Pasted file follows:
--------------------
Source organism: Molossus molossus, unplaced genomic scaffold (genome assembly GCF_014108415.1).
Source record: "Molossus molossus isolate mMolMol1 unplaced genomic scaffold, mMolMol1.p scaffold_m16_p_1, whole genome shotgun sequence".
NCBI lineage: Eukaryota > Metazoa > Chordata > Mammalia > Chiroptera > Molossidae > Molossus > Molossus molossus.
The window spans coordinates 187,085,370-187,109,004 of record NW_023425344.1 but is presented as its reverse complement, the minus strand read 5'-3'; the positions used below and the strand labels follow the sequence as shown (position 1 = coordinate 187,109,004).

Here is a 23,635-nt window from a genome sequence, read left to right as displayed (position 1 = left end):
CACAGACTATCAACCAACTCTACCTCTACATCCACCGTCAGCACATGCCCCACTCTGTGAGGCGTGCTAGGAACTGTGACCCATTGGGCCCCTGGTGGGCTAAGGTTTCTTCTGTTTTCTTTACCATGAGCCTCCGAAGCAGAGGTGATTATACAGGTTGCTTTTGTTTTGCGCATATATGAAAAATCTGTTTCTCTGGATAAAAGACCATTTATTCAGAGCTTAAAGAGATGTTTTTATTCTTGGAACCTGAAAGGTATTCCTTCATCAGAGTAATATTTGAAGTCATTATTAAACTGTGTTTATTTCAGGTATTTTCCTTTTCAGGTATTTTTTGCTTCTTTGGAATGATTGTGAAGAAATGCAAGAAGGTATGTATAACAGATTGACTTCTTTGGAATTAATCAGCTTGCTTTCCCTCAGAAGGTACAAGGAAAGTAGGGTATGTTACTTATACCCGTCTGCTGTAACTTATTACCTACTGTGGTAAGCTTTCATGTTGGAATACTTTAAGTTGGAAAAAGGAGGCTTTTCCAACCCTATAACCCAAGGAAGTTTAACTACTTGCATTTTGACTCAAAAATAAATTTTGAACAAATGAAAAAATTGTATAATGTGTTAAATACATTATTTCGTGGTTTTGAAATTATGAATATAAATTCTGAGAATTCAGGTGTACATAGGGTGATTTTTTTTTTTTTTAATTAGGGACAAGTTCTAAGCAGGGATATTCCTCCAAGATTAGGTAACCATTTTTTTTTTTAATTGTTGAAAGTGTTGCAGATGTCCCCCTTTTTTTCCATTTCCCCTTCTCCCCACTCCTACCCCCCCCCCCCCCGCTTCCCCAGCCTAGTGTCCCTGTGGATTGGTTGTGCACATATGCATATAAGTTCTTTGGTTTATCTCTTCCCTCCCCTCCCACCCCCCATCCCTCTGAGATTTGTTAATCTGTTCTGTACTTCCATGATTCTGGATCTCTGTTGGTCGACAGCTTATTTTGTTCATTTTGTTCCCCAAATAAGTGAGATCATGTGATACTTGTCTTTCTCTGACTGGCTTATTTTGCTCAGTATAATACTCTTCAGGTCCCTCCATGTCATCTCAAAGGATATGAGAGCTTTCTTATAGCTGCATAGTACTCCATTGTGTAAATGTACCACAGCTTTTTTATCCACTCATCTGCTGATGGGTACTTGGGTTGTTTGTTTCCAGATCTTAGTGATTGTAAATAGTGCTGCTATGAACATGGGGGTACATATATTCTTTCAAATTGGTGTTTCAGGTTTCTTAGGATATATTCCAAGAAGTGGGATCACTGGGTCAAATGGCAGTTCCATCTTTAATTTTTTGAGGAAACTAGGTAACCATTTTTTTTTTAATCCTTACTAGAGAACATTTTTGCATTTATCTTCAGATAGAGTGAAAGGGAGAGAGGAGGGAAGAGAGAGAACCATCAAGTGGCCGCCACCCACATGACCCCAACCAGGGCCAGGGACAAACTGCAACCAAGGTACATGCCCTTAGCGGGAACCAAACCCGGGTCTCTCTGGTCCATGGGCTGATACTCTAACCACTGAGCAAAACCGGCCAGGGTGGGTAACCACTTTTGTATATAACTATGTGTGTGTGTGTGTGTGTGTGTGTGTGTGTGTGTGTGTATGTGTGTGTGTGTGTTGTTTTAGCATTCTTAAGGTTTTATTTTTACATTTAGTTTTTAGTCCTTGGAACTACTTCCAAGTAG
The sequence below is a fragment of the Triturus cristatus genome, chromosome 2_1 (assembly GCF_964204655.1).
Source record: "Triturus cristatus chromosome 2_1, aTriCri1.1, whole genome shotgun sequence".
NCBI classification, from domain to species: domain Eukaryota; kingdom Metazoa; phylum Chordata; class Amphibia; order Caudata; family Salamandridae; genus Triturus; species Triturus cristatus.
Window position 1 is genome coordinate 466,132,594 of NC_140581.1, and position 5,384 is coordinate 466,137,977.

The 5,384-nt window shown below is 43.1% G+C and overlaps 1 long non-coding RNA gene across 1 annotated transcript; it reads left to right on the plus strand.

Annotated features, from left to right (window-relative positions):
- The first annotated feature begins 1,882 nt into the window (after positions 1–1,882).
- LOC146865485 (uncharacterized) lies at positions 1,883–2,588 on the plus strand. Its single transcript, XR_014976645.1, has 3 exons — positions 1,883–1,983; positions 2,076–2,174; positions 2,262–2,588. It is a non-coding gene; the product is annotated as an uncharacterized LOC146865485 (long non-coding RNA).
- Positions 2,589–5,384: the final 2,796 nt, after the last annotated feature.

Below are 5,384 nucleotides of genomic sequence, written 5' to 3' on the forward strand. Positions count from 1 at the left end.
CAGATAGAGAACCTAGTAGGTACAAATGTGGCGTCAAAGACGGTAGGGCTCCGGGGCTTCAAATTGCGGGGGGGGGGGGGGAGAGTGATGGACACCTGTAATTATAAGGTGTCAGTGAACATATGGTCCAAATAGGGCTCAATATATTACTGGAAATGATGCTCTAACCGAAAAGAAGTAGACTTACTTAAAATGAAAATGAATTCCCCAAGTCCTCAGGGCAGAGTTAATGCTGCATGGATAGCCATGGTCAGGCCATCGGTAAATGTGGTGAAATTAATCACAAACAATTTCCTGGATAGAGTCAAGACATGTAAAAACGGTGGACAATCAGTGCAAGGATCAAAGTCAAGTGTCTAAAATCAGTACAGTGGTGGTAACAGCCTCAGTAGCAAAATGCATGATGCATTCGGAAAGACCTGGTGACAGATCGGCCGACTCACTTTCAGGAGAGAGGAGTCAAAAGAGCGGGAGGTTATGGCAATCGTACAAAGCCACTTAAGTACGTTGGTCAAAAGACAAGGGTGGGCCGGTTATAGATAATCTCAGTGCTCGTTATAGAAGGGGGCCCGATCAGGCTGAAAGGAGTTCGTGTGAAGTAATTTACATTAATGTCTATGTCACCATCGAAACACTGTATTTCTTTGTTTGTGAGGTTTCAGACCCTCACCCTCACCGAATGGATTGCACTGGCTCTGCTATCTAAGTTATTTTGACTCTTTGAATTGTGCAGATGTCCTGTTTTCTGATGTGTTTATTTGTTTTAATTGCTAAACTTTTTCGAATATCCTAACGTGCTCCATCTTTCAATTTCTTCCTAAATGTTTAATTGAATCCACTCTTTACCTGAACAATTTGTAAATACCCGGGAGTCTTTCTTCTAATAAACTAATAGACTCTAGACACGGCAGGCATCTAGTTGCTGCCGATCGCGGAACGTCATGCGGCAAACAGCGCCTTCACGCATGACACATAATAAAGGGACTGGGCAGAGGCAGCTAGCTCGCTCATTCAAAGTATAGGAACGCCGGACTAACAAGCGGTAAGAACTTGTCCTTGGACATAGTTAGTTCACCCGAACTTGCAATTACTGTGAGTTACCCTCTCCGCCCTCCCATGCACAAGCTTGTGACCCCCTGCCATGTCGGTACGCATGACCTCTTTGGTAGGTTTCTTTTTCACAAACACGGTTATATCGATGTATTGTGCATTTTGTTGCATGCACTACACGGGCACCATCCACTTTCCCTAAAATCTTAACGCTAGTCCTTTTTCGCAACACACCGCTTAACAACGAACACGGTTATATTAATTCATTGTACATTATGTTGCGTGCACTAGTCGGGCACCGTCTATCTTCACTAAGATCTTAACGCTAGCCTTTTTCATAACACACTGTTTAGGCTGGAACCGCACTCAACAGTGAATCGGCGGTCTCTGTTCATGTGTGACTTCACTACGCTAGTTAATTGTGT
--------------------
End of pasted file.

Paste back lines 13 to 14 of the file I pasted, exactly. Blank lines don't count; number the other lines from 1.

- The first annotated feature begins 1,882 nt into the window (after positions 1–1,882).
- LOC146865485 (uncharacterized) lies at positions 1,883–2,588 on the plus strand. Its single transcript, XR_014976645.1, has 3 exons — positions 1,883–1,983; positions 2,076–2,174; positions 2,262–2,588. It is a non-coding gene; the product is annotated as an uncharacterized LOC146865485 (long non-coding RNA).